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4

leftous wrote

So basically the perils of ancapism. What do they really expect to happen once all public resources and necessities are private?

The endgame is that if you want basic necessities like food and water, you will need to be a private landowner's slave. Or I guess you just die if there are slave bots.

1

DissidentRage wrote

Dan Perry sees it differently. He bought the first section of his Trout Stalker Ranch in northern New Mexico in 2011, when the Rio Chamita that runs through it flowed Technicolor with toxic magnesium, phosphorus, and other chemicals leaked from the wastewater treatment plant upstream. He worked with the New Mexico governor to secure $8m for a cleanup effort.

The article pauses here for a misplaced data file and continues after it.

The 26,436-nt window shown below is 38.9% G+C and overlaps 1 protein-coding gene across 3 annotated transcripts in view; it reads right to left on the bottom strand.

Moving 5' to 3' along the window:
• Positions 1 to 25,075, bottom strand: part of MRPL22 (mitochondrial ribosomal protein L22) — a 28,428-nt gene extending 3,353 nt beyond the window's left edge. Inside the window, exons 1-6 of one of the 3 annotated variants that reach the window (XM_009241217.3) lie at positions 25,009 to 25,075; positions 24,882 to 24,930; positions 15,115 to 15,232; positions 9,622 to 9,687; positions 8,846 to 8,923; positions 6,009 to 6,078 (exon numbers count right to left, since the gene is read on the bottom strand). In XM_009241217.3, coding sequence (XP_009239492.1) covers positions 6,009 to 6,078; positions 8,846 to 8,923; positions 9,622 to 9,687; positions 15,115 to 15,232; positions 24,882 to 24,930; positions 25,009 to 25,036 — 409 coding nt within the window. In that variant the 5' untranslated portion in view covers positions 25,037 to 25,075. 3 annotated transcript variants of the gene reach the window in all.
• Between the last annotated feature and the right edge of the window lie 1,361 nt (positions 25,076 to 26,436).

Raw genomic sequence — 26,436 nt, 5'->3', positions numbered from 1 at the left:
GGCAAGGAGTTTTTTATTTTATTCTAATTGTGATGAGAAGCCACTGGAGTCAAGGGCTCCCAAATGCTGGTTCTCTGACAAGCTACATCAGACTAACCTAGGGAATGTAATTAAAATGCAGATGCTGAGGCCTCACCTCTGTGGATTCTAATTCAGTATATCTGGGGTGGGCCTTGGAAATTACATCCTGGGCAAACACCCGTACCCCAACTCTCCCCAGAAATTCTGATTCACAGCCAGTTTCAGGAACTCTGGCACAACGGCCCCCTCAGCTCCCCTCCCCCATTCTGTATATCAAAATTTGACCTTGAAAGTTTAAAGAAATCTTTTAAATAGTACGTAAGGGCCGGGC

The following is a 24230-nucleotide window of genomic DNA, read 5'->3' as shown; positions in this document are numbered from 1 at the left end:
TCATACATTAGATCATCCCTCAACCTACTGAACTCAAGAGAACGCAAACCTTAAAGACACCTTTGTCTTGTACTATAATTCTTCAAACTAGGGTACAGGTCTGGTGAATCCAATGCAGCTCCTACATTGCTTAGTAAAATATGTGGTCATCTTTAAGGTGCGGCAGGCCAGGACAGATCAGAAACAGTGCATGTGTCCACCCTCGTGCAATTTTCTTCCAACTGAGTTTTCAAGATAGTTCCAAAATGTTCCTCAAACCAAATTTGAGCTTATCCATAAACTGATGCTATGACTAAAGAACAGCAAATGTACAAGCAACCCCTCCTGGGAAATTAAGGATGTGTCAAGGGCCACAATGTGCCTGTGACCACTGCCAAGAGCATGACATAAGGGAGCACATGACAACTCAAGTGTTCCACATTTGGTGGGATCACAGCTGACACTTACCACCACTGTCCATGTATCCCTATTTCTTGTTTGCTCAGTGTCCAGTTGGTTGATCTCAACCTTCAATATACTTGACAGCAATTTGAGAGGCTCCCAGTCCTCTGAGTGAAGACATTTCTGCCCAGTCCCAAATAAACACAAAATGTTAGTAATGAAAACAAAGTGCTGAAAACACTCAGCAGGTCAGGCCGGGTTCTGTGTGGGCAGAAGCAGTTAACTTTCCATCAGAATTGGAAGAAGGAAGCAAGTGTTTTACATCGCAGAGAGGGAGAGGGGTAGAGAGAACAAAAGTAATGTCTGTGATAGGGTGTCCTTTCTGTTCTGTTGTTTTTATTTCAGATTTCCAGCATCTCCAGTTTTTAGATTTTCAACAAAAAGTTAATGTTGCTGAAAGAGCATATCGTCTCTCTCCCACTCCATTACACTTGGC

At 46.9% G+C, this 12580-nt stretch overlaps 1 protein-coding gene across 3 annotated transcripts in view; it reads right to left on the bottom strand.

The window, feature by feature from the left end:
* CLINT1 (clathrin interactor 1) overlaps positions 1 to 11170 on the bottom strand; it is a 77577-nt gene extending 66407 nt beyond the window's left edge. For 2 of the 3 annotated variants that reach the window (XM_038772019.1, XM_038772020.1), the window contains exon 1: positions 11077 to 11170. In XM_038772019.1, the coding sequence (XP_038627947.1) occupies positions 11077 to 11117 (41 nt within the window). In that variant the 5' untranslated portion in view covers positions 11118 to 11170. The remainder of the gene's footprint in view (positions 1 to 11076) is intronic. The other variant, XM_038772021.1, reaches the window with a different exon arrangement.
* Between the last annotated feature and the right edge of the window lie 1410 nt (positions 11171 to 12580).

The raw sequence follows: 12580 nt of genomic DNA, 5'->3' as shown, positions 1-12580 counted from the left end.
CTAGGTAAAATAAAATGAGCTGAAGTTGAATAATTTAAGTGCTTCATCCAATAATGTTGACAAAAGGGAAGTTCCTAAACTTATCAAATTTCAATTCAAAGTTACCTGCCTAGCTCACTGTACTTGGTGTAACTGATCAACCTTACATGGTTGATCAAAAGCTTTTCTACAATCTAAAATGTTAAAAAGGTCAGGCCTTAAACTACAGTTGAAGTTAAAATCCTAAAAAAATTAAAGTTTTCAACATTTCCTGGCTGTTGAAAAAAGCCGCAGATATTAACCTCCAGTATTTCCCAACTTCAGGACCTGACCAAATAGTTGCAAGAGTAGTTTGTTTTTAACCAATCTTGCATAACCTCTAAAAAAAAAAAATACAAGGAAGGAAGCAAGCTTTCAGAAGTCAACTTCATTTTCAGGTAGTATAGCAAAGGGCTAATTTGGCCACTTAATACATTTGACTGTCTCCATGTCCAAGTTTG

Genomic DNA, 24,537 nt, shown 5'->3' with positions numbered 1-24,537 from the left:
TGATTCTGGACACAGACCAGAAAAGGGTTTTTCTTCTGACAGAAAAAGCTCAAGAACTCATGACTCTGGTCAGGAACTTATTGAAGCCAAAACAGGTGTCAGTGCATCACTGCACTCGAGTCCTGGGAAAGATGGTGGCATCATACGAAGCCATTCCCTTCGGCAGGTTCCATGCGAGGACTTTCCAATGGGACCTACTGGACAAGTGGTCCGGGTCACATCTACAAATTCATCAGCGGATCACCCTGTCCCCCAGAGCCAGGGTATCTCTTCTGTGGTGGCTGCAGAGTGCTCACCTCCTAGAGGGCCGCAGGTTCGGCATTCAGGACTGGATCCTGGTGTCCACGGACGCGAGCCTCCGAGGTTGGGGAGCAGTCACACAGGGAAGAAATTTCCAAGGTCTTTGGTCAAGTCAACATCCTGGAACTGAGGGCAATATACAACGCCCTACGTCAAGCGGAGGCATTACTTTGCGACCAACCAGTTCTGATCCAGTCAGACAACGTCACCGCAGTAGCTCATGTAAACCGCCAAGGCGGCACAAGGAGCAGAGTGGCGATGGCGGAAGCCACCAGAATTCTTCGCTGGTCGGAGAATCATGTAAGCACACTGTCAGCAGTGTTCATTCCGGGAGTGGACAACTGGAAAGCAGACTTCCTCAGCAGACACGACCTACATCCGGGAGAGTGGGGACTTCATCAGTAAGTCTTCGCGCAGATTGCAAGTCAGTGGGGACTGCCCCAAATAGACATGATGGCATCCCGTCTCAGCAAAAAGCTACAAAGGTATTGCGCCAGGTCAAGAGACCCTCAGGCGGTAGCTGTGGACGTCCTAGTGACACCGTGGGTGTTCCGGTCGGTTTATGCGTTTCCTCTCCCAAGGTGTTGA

“Now there’s clean water coming out of the Chamita,” he says proudly. Perry has easements on the north and south end of his property for public river access, but he restricts the majority of the waterway with a cable across the river hung with a No Trespassing sign. He feels he’s protecting his investment in restoring stream health. “Private property owners are some of the biggest conservation stewards right now,” he says. “I feel like the beauty of our lands and species survival is up to private landowners.”

You should be forming coalitions to clean up the environment, then, not using it as an excuse to close it off behind lock and key. This is clearly a ploy to make the idea of privatizing water palatable. The moment they have it all locked up, access is going to be a commodity, as it happened with another given example in the article.